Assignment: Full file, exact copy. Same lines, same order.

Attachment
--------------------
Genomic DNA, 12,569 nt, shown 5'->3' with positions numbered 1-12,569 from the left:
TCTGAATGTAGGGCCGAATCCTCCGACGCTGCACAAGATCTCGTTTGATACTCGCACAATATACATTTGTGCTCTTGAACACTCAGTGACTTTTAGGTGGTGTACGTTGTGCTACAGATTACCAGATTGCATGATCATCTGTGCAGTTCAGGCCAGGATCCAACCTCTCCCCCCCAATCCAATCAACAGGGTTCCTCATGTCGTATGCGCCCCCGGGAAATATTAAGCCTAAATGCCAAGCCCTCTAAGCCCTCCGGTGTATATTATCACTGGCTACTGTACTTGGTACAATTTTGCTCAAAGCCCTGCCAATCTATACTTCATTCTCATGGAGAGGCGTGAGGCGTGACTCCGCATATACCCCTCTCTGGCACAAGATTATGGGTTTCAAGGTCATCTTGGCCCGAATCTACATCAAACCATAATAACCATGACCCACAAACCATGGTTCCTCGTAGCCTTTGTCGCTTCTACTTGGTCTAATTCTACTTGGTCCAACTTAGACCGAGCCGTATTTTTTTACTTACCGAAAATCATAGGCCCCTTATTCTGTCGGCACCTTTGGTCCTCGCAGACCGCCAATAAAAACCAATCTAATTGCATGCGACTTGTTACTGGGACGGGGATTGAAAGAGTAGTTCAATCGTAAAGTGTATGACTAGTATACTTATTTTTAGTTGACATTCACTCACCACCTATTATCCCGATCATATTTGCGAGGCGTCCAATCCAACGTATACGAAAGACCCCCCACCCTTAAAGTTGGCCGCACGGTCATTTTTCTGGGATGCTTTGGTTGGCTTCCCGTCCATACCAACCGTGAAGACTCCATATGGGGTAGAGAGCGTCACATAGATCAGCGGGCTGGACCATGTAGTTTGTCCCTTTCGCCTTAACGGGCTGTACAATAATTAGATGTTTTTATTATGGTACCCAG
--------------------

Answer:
Genomic DNA, 12,569 nt, shown 5'->3' with positions numbered 1-12,569 from the left:
TCTGAATGTAGGGCCGAATCCTCCGACGCTGCACAAGATCTCGTTTGATACTCGCACAATATACATTTGTGCTCTTGAACACTCAGTGACTTTTAGGTGGTGTACGTTGTGCTACAGATTACCAGATTGCATGATCATCTGTGCAGTTCAGGCCAGGATCCAACCTCTCCCCCCCAATCCAATCAACAGGGTTCCTCATGTCGTATGCGCCCCCGGGAAATATTAAGCCTAAATGCCAAGCCCTCTAAGCCCTCCGGTGTATATTATCACTGGCTACTGTACTTGGTACAATTTTGCTCAAAGCCCTGCCAATCTATACTTCATTCTCATGGAGAGGCGTGAGGCGTGACTCCGCATATACCCCTCTCTGGCACAAGATTATGGGTTTCAAGGTCATCTTGGCCCGAATCTACATCAAACCATAATAACCATGACCCACAAACCATGGTTCCTCGTAGCCTTTGTCGCTTCTACTTGGTCTAATTCTACTTGGTCCAACTTAGACCGAGCCGTATTTTTTTACTTACCGAAAATCATAGGCCCCTTATTCTGTCGGCACCTTTGGTCCTCGCAGACCGCCAATAAAAACCAATCTAATTGCATGCGACTTGTTACTGGGACGGGGATTGAAAGAGTAGTTCAATCGTAAAGTGTATGACTAGTATACTTATTTTTAGTTGACATTCACTCACCACCTATTATCCCGATCATATTTGCGAGGCGTCCAATCCAACGTATACGAAAGACCCCCCACCCTTAAAGTTGGCCGCACGGTCATTTTTCTGGGATGCTTTGGTTGGCTTCCCGTCCATACCAACCGTGAAGACTCCATATGGGGTAGAGAGCGTCACATAGATCAGCGGGCTGGACCATGTAGTTTGTCCCTTTCGCCTTAACGGGCTGTACAATAATTAGATGTTTTTATTATGGTACCCAG